Ge'ez: ጾም tṣōm
) periods, including Wednesdays, Fridays, and the entire Lenten
season, so Ethiopian cuisine contains many vegetarian
) dishes. This has also led Ethiopian cooks to develop a rich array of cooking oil sources: besides sesame
, Ethiopian cuisine also uses nug
(also spelled noog
, known also as niger seed
Ethiopian restaurants are a popular choice for vegetarians living in Western countries.
 Types of Ethiopian Cuisine
Raw ingredients in Harar Berbere
, a combination of powdered chile pepper
and other spices (somewhat analogous to Southwestern American chili powder
), is an important ingredient used in many dishes. Also essential is niter kibbeh
, a clarified butter
infused with ginger, garlic, and several spices.
This meal, consisting of injera
and several kinds of wat
(stew), is typical of Ethiopian
stews all begin with a large amount of chopped red onions
, which the cook simmers or sautees in a pot. Once the onions have softened, the cook adds niter kebbeh
(or, in the case of vegan dishes, vegetable oil
). Following this, the cook adds berbere
to make a spicy keiy
(Amharic: ቀይ ḳey
, Tigrinya, Ge'ez: ቀይሕ ḳeyyiḥ
; "red") wat
, or may omit the berbere for a milder alicha wat
or alecha wat
(Amharic: አሊጫ ālič̣ā
). In the event that the berbere is particularly spicy, the cook may elect to add it before the kibbeh
or oil so the berbere will cook longer and become milder. Finally, the cook adds meat
such as beef
, Ge'ez: ሥጋ śigā
(Amharic: ዶሮ dōrō
, Tigrinya: ደርሆ derhō
, Tigrinya በግዕ beggiʕ
such as split peas
(Amharic: ክክ kik
, Tigrinya: ክኪ kikkī
) or lentils
(Amharic: ምስር misir
, Tigrinya: ብርስን birsin
); or vegetables
such as potatoes
, Amharic: ድንች dinič
, Tigrinya ድንሽ diniš
), carrots and chard
Alternatively, rather than being prepared as a stew, meat or vegetables may be sautéed
to make tibs
, etc., Ge'ez ጥብስ ṭibs
). Tibs is served normal or special, "special tibs" is served on a hot dish with vegetables (salad) mixed in. The mid-18th century European visitor to Ethiopia, Remedius Prutky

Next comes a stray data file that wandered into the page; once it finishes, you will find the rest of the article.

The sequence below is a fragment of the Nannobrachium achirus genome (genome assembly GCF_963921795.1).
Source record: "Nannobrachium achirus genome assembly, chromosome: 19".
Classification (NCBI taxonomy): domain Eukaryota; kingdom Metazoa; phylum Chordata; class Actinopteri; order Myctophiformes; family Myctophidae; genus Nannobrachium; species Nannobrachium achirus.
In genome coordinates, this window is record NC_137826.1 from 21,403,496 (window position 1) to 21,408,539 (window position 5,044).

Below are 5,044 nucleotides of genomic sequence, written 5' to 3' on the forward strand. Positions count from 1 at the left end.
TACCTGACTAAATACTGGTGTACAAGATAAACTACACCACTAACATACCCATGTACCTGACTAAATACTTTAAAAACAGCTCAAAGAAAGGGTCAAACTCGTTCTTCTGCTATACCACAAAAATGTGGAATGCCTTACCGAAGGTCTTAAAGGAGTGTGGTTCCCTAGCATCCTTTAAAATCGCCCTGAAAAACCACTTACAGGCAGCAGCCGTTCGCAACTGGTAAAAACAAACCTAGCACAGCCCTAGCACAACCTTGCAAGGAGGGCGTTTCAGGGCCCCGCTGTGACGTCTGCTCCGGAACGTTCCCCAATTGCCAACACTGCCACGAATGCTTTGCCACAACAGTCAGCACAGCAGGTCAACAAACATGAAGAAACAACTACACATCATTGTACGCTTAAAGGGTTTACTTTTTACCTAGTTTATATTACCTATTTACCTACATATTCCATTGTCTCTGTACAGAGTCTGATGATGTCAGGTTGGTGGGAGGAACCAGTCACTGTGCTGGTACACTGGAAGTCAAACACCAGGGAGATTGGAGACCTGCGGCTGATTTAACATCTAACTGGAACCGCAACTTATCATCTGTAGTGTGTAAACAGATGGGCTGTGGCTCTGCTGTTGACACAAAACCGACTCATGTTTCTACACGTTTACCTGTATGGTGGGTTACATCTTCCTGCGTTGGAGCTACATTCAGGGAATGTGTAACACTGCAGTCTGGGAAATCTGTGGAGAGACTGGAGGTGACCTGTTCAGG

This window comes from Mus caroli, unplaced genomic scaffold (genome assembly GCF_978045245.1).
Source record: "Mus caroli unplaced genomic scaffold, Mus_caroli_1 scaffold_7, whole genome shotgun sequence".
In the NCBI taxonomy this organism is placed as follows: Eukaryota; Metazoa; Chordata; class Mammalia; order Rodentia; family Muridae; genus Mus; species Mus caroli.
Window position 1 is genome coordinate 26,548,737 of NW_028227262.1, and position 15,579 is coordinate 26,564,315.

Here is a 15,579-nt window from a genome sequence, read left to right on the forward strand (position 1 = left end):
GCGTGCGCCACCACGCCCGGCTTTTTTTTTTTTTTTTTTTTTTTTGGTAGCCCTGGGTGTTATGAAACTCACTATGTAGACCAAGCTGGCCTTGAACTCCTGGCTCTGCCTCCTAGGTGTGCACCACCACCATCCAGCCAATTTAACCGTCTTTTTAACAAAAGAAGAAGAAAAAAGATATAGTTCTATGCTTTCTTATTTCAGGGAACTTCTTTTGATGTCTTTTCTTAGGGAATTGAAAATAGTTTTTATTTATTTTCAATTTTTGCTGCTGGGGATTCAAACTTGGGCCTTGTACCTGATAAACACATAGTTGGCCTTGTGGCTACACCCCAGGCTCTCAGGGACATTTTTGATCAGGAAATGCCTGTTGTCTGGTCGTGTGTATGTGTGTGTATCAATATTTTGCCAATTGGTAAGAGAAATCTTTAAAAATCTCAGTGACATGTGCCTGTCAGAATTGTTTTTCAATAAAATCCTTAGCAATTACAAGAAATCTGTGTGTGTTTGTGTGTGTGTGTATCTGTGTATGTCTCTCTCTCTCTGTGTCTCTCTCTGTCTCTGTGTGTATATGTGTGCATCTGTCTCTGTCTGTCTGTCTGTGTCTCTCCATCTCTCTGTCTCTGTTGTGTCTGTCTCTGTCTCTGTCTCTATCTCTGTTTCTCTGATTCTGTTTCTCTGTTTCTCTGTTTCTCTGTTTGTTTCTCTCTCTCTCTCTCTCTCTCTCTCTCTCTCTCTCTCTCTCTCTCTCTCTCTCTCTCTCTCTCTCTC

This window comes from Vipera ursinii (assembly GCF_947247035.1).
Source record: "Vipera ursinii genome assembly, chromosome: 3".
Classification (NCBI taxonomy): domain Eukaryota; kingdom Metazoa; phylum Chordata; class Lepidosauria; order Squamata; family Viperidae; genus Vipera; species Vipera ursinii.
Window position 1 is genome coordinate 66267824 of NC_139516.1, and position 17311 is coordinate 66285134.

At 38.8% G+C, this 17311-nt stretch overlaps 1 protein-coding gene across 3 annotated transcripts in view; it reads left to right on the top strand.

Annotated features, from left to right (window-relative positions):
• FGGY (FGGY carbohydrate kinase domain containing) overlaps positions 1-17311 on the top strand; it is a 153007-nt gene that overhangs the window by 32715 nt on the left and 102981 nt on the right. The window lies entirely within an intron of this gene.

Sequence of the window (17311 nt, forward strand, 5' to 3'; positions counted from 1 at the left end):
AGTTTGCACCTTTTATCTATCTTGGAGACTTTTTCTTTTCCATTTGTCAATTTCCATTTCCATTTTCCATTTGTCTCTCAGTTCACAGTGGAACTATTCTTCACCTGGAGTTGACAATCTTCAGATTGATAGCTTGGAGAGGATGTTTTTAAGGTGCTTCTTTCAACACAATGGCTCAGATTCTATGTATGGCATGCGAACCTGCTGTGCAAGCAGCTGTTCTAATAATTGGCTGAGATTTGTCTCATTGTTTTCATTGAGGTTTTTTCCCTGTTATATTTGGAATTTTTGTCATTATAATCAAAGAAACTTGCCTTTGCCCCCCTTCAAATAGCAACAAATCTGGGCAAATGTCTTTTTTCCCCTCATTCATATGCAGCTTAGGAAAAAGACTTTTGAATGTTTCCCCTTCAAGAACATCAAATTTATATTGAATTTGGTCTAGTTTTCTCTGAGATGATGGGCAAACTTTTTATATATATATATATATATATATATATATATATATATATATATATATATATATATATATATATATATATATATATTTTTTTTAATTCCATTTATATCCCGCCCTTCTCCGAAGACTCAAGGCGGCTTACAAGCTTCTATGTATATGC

, describes tibs
as a portion of grilled meat served "to pay a particular compliment or show especial respect to someone."
Another distinctive Ethiopian dish is kitfo
(frequently listed as ketfo
), which consists of raw (or rare) ground beef marinated in mitmita
(Ge'ez: ሚጥሚጣ mīṭmīṭā
, a very spicy chili powder) and niter kibbeh
. Gored gored
is very similar to kitfo
, but uses cubed, rather than ground, beef.
 Breakfast Firfir
, (Ge'ez: ፍርፍር firfir
; ፍትፍት fitfit
) made from shredded injera
with spices, is a typical breakfast dish. Another popular breakfast food is dulet
(Ge'ez: ዱለት dūlet
), a spicy mixture of tripe, liver, beef, and peppers with injera. Fatira
consists of a large fried pancake made with flour, often with a layer of egg, eaten with honey. Chechebsa
(or kita firfir
) resembles a pancake
covered with berbere
, or spices, and may be eaten with a spoon.
 Beverages Coffee ceremony
in Harar Tej
is a honey wine, similar to mead
, that is frequently drunk in bars (in particular, in a tej bet
ጠጅ ቤት ṭej bēt
, "tej house"). katikal
are inexpensive local spirits that are very strong. Coffee
(buna) originates from Ethiopia, and is a central part of Ethiopian beverages. Equally important is the ceremony
which accompanies the serving of the coffee, which is sometimes served from a jebena
(ጀበና), a clay coffee pot in which the coffee is boiled. In most homes a dedicated coffee area is surrounded by fresh grass, with special furniture for the coffee maker. A complete ceremony has three rounds of coffee and is accompanied by the burning of frankincense
 Serving style
(Ge'ez: መሶብ mesōb
) is a tabletop on which food is traditionally served. The mesob is usually woven from straw. It has a lid that is kept on it til time to eat. Just before the food is ready, a basin of water and soap is brought out for washing one's hands. When the food is ready, the top is taken off the mesob and the food is placed in the mesob. When the meal is finished, the basin of water and soap is brought back out for the hands to be washed again.
 Gurage dishes Gurage
cuisine additionally makes use of the false banana plant (enset
, Ge'ez: እንሰት inset
), a type of ensete
. The plant is pulverized and fermented to make a bread-like food called qocho
(Ge'ez: ቆጮ ḳōč̣ō
), which is eaten with kitfo.
The root of this plant may be powderized and prepared as a hot drink called bulla
(Ge'ez: ቡላ būlā
), which is often given to those who are tired or ill. Another typical Gurage preparation is coffee with butter (kebbeh
The most popular Gurage main dish is kitfo. Gomen
kitfo is another dish prepared in the occasion of Meskel
, a very popular holiday marking the discovery of the True Cross
. Collard greens
) are boiled, dried and then finely chopped and served with butter, chili and spices.
 References ^
Paul B. Henze, Layers of Time: A history of Ethiopia
(New York: Palgrove, 2000), p. 12 and note ^
J.H. Arrowsmith-Brown (trans.), Prutky's Travels in Ethiopia and other Countries
with notes by Richard Pankhurst (London: Hakluyt Society, 1991), p. 286 ^
"Uses of Enset
" (HTML). The 'Tree Against Hunger': Enset-Based Agricultural Systems in Ethiopia
. American Association for the Advancement of Science
(1997). Retrieved on 2007-08-13.